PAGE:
• The employment angle is just the marketting hook to get people to participate. The site's real value is to sales reps looking for leads.

        Set your title to something that sounds like you're a purchasing decision maker and you'll be amazed at the attention you suddenly get.

      • by ganjadude (952775)
        as someone job hunting right now for a ERP position Ive actually found linkdin to be pretty helpful vs other job posting sites. its a step up from a normal job posting site but a step below a recruiter IMO. but than again YMMV
        • by gorzek (647352)

          Yeah, I get a lot of job leads from LinkedIn, too, and they're almost always unsolicited. It's usually not shot-in-the-dark stuff that I'm not qualified for, either. They're targeted inquiries. I like it.

          • by Stiletto (12066)

            For me, the unsolicited job leads from LinkedIn are obviously targeted, but poorly. I've got 12+ years of progressively senior embedded programming + mobile programming experience listed, and I recently (~3 yrs) transitioned up the chain into management. What do 95% of my LinkedIn job inquiries look like?

            "I noticed you have MOBILE development in your background. We are looking to fill the position of THIRD JUNIOR DEVELOPER FROM THE LEFT - ANDROID OS. I would love to chat with you about this amazing opportun

      • by Kjella (173770)

        I probably don't do networking right, but I couldn't see the value of it.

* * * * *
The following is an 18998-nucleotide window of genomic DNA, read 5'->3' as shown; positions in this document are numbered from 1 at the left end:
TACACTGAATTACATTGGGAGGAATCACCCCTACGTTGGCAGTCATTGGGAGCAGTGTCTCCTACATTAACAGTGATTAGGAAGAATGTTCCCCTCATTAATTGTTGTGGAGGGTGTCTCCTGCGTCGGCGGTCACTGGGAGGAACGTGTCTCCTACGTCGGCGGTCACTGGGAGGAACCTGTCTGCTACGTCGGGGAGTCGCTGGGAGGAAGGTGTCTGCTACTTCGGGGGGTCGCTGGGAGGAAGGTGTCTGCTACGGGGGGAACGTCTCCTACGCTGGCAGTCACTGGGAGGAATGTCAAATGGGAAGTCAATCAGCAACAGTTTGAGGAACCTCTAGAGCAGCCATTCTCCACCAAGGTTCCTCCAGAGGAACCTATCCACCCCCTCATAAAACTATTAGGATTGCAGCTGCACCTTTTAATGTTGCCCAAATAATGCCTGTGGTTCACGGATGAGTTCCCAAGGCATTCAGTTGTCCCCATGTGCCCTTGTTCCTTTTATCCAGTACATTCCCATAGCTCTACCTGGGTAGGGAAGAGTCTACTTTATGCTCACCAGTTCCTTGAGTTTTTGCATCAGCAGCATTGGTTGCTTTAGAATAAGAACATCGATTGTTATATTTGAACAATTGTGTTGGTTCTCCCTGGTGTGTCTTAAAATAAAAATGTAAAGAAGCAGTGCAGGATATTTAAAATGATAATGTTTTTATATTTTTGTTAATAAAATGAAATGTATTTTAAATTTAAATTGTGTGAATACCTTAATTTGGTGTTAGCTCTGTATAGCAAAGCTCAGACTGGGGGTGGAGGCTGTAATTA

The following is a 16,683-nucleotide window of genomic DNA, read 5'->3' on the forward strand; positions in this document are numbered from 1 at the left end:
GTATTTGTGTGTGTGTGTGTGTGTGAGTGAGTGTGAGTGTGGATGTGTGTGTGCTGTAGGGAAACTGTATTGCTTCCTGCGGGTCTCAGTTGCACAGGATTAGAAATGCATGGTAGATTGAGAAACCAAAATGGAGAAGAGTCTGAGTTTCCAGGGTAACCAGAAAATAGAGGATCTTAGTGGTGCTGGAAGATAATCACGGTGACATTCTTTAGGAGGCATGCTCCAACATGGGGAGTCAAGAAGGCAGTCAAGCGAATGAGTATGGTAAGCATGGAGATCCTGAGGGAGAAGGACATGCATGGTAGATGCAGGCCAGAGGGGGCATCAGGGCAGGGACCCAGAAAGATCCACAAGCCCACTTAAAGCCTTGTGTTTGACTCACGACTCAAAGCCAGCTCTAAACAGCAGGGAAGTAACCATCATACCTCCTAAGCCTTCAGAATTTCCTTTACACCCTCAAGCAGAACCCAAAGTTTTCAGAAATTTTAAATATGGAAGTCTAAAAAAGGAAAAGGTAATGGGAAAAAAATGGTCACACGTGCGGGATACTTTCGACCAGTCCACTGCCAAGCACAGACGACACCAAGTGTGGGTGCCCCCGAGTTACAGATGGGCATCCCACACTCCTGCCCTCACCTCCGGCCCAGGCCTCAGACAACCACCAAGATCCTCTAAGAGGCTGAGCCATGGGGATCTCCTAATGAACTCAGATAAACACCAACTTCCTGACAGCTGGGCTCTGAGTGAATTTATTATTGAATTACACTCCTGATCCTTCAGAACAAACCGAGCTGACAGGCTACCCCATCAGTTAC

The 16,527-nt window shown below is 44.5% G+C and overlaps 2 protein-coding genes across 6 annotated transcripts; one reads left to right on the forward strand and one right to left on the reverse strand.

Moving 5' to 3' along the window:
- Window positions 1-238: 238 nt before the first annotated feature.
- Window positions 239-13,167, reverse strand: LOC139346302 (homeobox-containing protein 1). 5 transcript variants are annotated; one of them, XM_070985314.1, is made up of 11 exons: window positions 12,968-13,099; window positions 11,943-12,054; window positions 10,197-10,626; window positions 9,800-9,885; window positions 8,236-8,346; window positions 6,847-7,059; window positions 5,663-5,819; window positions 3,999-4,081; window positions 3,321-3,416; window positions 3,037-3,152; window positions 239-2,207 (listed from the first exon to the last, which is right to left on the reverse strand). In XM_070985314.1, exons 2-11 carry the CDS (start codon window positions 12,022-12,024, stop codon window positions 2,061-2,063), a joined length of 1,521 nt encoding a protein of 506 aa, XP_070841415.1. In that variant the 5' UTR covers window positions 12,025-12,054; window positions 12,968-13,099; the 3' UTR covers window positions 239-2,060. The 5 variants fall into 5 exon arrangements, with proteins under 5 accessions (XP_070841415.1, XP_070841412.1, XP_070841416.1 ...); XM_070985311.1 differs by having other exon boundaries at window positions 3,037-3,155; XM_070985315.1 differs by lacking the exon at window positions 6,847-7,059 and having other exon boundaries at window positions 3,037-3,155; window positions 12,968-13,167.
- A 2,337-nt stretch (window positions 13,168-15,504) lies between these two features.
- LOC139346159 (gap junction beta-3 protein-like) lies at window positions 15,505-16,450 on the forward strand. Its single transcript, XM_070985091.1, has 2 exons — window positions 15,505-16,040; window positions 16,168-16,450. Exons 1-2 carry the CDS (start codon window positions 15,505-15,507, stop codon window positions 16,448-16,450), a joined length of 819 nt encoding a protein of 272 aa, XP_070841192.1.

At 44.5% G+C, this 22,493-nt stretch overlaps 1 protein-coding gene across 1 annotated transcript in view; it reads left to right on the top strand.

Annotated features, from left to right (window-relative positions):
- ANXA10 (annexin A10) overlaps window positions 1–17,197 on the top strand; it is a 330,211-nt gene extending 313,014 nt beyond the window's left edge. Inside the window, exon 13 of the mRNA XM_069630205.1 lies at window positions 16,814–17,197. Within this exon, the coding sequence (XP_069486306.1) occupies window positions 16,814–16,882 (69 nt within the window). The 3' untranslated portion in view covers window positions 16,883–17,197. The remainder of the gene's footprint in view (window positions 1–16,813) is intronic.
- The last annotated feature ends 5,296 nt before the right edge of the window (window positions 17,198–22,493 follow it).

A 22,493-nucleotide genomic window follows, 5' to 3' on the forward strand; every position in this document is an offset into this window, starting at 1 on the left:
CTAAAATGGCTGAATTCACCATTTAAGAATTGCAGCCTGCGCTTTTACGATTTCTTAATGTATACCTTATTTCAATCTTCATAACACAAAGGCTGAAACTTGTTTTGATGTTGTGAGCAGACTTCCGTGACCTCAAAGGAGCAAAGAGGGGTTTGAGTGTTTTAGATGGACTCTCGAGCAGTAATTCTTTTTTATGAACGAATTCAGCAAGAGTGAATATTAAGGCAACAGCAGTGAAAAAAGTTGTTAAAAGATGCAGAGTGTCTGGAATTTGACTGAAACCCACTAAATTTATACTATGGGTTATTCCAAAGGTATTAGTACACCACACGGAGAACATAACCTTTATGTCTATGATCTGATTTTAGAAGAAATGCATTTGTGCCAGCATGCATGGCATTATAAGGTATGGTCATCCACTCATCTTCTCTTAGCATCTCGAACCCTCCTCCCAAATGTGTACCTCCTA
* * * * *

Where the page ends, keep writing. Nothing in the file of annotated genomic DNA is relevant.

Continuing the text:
Well, according to the Bureau of Labor Statistics 40% of all jobs are never offered to the public, 30% are filled with a person already known to the employer and only 30% are filled by total strangers. However, the often quoted number that 70% of all jobs happen through networking is dubious at best. Managers, past and present coworkers and anyone else you come in contact with through your work will have some opinion of your skill and work performance even if you've made no effort to network at all, simply

      • Agreed. I gave linkedin a try some years ago, until they suggested a professional contact of a specialist doctor I had recently seen. I can only assume the doc wasn't up to code on HIPAA or something, but I found it unnerving and useless. The only frustration I experience now, not being a member, is attempting to look up basic information for people whose only web presence is on linkedin.
  • A "stalker" label that could be applied to a user's profile--after due process resulting in an actual court order. That would get the user off linkedin, because it would become useless to him.

  • by craznar (710808) on Monday September 30, 2013 @10:39AM (#44992567) Homepage

    People need to be careful putting pictures on their Linked In account and on their Facebook etc accounts.

    Google image search will quickly identify you on all the sites you use the same picture on.

  • by stickrnan (1290752) on Monday September 30, 2013 @10:40AM (#44992575)

    ...for harassment?

    Honestly, since this is a "professional" network, maybe there should be a way to note someone's lack of professionalism?

    • by H0p313ss (811249)

      +1

    • I agree. This isn't Facebook after all; people on LinkedIn tend to be more business task oriented. Of course, bloking someone is a great option, but if they are stalking you, social networks are the least of your issues. I can find out anything I want on anyone for the low low price of 29.95.... LOL I joke, but when are they going to put controls on some of the "background check" services? They are giving out the same personal information, culled from many sources (including social networks) at a muc
  • Complicated. (Score:5, Informative)

    by brunes69 (86786) <slashdot@@@keirstead...org> on Monday September 30, 2013 @10:42AM (#44992605) Homepage